When President Barack Obama takes the podium for his final State of the Union address Tuesday, he’ll no doubt adhere to what has become a key part of the long tradition: The grocery list of proposals that he wants Congress to pass.
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Like many presidents, Obama’s ability to move forward on his proposals has been defined in part by the makeup of Congress.
When Congress was controlled by Democrats, it was more likely to do his bidding. But with a Republican Congress reluctant to support his agenda, Obama has been chipping at the edges of those priorities through executive actions.
This year, his State of the Union may as well be a to-do list for him alone.
Local reaction to last year’s speech
The address, said Ron Bonjean, a Republican consultant who was formerly an aide to former House Speaker J. Dennis Hastert, “is basically his wish list. And most of it isn’t going to happen.”
“He’s letting everyone know that up until the very last minute — until the next president puts a hand on the Bible — he’s just going to keep getting stuff done,” said Boston-based Democratic consultant Mary Anne Marsh.
There once was a time when he could reliably ask Congress to move forward on his plans: In 2009 and 2010, Obama mentioned cracking down on Wall Street and passing health care laws. The Democratic Congress responded with the Dodd-Frank financial reform law and a sweeping health care reform bill that Republicans are still trying to undo.
But even then, some of those to-dos weren’t doable.
In some cases, he may as well cut and paste sections of previous years’ speeches. Obama has mentioned immigration reform every year except 2009, his first year in office. He has mentioned climate change — or at the very least, clean energy — every single year. He’s mentioned tax reform every year. And he’s urged the closing of the detention center at Guantanamo Bay three times: in 2009, 2014 and 2015.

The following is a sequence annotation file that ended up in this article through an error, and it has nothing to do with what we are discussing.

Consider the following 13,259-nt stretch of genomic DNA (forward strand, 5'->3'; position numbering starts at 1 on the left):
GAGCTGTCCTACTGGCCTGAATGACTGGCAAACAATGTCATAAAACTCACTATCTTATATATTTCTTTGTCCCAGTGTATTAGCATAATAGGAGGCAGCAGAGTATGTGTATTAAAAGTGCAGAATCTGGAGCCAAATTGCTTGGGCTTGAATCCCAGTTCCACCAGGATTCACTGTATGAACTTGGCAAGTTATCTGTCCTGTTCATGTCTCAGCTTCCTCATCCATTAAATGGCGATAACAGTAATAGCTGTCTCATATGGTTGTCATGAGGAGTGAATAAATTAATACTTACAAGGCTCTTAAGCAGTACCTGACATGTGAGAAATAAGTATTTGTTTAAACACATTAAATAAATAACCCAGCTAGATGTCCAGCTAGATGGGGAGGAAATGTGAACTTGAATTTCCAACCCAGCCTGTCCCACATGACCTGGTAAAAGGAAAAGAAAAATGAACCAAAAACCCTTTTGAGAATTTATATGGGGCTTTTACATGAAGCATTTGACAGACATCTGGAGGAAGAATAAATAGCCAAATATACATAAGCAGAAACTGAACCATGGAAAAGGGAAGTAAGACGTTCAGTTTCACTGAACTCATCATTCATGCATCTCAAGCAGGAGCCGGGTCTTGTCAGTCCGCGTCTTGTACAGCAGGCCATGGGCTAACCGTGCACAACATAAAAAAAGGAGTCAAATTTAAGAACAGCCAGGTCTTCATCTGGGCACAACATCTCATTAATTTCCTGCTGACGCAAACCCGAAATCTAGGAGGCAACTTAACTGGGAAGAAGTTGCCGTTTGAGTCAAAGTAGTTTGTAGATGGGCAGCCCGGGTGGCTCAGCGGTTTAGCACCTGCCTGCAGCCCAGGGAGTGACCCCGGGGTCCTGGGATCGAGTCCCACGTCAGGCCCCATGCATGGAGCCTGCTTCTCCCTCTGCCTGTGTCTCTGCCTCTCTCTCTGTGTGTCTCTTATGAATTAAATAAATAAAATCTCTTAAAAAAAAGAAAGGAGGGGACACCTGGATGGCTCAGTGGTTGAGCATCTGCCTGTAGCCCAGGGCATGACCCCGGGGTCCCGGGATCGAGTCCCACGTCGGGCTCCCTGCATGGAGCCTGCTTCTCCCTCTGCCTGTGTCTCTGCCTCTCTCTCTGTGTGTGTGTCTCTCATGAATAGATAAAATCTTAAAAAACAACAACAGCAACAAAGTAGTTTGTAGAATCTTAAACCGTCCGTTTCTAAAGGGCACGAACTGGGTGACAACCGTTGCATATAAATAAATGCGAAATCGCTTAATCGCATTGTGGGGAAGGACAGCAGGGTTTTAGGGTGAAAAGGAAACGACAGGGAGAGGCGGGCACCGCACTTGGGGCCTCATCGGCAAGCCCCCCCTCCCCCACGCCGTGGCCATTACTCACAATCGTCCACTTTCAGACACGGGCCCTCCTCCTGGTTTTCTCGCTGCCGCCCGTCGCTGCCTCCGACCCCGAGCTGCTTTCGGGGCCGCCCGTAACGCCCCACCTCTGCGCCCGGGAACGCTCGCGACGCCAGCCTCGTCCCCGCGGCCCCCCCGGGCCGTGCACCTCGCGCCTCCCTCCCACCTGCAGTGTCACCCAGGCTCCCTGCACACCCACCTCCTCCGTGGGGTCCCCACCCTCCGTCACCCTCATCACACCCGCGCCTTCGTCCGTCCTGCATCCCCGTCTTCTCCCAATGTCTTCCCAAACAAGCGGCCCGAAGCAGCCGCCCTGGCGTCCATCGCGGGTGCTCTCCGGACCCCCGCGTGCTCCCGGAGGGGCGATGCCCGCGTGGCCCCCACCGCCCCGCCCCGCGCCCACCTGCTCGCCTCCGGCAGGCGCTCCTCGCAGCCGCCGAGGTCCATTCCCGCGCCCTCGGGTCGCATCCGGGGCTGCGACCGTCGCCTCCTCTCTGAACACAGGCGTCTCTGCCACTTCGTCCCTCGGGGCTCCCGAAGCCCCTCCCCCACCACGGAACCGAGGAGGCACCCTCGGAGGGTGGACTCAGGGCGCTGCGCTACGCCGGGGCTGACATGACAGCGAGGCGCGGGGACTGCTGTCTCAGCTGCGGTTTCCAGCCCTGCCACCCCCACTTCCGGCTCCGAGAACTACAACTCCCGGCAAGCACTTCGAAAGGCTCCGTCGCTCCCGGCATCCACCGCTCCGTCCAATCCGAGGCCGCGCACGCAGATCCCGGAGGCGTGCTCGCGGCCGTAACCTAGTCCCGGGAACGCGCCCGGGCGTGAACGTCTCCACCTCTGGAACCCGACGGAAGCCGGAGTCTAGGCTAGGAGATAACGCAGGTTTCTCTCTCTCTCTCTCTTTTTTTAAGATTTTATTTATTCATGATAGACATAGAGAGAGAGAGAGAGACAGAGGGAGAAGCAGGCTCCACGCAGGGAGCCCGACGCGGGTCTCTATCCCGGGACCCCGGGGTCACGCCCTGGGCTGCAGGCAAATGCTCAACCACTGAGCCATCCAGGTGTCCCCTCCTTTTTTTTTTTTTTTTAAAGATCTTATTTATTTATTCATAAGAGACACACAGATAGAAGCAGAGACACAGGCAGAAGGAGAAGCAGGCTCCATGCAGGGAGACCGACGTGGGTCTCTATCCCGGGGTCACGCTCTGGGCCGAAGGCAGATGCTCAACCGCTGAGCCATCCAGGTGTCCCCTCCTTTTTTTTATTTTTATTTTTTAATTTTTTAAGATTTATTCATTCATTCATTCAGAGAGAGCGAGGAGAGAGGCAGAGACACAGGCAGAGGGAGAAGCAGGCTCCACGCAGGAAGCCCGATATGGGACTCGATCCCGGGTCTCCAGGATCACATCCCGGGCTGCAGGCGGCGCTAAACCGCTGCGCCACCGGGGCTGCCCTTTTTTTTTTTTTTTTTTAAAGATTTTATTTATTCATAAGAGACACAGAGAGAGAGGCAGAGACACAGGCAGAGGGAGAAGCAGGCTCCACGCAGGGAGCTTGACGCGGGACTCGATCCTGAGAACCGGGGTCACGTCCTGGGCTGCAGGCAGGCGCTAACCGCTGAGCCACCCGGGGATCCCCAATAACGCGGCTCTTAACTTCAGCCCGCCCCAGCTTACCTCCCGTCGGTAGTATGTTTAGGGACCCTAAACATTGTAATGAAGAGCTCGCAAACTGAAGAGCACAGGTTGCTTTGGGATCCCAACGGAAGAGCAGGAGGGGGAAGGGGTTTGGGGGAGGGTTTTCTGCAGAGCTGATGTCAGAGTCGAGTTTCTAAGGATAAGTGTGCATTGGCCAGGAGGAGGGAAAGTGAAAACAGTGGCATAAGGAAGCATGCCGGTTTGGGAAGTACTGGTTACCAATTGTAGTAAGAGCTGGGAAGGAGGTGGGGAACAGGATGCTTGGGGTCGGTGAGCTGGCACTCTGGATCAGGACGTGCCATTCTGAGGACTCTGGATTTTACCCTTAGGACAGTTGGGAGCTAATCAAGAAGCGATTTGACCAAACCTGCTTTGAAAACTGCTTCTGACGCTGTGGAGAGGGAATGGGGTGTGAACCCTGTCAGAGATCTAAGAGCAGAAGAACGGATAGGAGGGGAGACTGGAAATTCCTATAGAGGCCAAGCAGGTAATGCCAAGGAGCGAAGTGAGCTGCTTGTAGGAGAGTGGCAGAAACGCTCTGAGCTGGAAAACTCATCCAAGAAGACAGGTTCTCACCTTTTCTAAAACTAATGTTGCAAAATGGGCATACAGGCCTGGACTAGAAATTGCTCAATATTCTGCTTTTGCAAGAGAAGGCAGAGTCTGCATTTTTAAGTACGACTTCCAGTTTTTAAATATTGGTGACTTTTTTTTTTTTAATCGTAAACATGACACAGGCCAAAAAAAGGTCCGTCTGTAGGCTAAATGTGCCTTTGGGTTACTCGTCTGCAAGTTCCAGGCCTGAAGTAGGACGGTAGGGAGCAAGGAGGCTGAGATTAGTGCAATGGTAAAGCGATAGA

Some agenda items he managed to make partial progress on without Congress. He vowed to raise the minimum wage – and did so for federal employees through executive order. While Congress hasn’t passed climate change legislation, he has and is using the Environmental Protection Agency to toughen existing pollution standards. And he’s tweaked gun laws and immigration laws through executive action – both moves that have outraged congressional Republicans.
“I’m eager to work with all of you,” Obama told lawmakers during his 2014 speech. “But America does not stand still — and neither will I. So wherever and whenever I can take steps without legislation to expand opportunity for more American families, that’s what I’m going to do.”
Obama is certainly not the first president to see grand State of the Union proposals fail to make progress.
In 1974, President Richard Nixon vowed that the nation should become energy self-sufficient by 1980. That hasn’t happened.